Drama KS4 Vocab
Way of speaking used in a local area or country
Clear pronunciation of words
People watching a performance
Non-acting area behind the stage
Keeping an even distribution of weight
Deciding where and when actors will move on stage
Messages given by the position or movement of the body
Specific person in a drama
The process of fully developing a character
Clearness of the voice
Clothes worn by actors for their character
The process of developing a drama’s content and roles through practical exploration, experimentation and problem solving
A conversation between two or more characters
The use of clear speech
Actions or remarks whose significance is not realised by all the characters
To judge the strengths and weaknesses of a drama
Using overstatements in order to create a dramatic effect.
Acting out an event in the past
Acting out of a future or imagined even
Key moment, scene, character, relationship or event in a drama
The action is frozen in time
Movement of the hand or arm which communicates a meaning or emotion
Rising and falling of voice in speech
A character speaks their thoughts aloud
Drama which includes song and/or music
Part(s) of the drama are told as a story by a narrator
The rate at which the action moves along and the extent to which these changes, such as fast to slow or slow to fast. The drama will be more interesting to watch with changes of pace which can also build up the tension. Pace can refer to the speed changes in movement or with the delivery of lines spoken.
A break in speaking; period of silence
An item carried or worn by a character e.g. glasses, handbag, wallet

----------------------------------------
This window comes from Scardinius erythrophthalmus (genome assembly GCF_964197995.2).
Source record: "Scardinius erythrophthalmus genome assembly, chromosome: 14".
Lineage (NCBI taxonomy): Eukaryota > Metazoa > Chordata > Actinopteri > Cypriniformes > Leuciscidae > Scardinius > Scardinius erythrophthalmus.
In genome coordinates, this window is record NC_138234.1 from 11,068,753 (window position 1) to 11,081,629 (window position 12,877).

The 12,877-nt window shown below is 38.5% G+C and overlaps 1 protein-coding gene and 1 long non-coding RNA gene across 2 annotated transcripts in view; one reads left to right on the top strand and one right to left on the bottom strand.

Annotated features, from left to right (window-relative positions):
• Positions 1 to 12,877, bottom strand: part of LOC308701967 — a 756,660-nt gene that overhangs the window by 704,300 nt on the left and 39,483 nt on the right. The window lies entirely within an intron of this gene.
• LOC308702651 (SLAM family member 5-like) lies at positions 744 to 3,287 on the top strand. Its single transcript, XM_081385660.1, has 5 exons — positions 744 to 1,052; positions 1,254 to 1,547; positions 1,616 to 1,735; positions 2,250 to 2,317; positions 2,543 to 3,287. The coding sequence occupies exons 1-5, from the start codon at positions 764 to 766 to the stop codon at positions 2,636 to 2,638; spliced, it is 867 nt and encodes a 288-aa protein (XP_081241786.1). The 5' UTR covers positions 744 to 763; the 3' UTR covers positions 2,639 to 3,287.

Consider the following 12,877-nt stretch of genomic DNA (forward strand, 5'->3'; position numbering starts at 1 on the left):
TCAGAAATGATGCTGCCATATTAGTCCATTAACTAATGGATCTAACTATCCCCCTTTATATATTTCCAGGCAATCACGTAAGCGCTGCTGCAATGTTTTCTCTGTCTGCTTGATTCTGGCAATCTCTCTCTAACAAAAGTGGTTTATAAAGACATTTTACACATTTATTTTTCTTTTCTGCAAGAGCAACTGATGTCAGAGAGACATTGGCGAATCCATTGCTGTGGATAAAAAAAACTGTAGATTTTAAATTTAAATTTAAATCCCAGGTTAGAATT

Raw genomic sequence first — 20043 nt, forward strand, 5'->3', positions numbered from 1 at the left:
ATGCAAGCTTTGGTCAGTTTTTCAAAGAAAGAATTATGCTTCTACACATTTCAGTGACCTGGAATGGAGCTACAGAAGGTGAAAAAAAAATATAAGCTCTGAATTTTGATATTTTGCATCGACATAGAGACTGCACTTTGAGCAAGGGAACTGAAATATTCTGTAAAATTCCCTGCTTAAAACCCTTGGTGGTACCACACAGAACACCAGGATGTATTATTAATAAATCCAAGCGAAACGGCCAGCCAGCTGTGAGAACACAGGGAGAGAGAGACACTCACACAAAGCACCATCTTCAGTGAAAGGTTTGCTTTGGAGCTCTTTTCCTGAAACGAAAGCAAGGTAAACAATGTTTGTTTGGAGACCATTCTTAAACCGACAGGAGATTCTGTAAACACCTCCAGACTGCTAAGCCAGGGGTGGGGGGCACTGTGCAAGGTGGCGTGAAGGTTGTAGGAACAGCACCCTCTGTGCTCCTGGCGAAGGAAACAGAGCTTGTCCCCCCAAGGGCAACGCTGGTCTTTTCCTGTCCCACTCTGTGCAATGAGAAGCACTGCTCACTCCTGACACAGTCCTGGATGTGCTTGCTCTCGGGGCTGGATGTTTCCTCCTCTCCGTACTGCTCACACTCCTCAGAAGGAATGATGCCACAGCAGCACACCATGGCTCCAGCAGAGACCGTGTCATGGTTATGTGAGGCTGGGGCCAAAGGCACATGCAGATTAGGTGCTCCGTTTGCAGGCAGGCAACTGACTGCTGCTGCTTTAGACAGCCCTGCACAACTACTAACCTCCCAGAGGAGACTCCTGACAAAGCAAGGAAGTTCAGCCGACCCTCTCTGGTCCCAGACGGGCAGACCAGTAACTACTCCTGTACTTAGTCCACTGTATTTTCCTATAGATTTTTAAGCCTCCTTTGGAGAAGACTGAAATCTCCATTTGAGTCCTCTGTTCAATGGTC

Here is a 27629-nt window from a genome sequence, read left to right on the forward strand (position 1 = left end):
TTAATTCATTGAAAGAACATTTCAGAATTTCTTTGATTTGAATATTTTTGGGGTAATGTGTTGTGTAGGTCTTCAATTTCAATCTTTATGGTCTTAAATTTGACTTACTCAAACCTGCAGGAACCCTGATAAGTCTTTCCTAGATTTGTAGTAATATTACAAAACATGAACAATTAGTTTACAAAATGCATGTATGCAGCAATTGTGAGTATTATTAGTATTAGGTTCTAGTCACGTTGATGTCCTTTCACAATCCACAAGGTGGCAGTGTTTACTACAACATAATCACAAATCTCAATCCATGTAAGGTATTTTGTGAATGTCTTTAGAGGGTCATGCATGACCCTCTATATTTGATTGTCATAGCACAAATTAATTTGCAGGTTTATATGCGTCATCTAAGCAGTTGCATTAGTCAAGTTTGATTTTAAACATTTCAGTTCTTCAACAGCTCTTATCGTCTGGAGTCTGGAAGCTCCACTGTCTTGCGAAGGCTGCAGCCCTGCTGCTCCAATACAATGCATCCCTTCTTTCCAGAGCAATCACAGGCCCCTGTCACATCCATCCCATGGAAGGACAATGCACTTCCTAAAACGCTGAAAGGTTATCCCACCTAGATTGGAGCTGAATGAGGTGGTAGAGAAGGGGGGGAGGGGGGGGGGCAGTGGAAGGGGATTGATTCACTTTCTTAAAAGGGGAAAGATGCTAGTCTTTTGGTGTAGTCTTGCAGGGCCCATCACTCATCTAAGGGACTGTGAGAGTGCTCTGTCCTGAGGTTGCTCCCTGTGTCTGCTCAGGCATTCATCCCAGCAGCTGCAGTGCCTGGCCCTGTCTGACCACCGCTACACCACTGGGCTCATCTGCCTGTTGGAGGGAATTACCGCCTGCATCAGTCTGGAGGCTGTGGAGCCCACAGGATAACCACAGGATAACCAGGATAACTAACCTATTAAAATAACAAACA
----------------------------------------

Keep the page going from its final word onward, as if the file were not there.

How high or low the voice is
Person who has written the play
Storyline of the drama
Position of the body – how it is held
Short for properties – objects used by an actor
A character from the drama stands or sits in the centre of the room. Other students take up positions of distance or closeness to them. The distance represents the relationship between them and how they feel towards one another
Practice or preparation of a drama
Devised/created without a script which is rehearsed Improvisation before presentation
Which follow a pattern or beat
Played by an actor / attitude adopted
A means of exploring attitudes and beliefs
Blocks or platforms used to create levels
Outline of the plot of a drama, including changes in time or place
Section of a drama, set in one place at one time
Resources used to create the setting where a drama takes place, e.g. backcloth, flats, rostra, furniture
An item placed on the set, usually part of it e.g. a lamp, clock, picture
What the audience sees of the stage from where they are sitting
Movement performed at a slowed down speed
A single lengthy speech, made when no other characters are on stage
Attitude or position of the body
Importance relative to others
Anything which suggests ideas which can be developed into a drama
Way in which time, place and action are sequenced
A stage picture, held without movement
A specific group of people at whom a drama is aimed
Build-up of excitement
An aid to characterisation: the character speaks their thoughts out loud
Change of voice to express emotion
A drama about unhappy events and with a sad ending
Loudness or quietness of the voice
The main character.
The bad guy, usually in opposition to the protagonist.
A speech that starts the play. This sets the scene, introduces the central characters and location. For example: the opening of Romeo and Juliet.
A speech addressed to the audience about what happens after the play has ended. It can also sum up any loose ends at the closing moments of this play.
A person or group of people with a narrative function. Originated from Greek Theatre. These members of the chorus could give/offer advice to the main protagonist.
Making something up by using whatever is immediately to hand; your own ideas.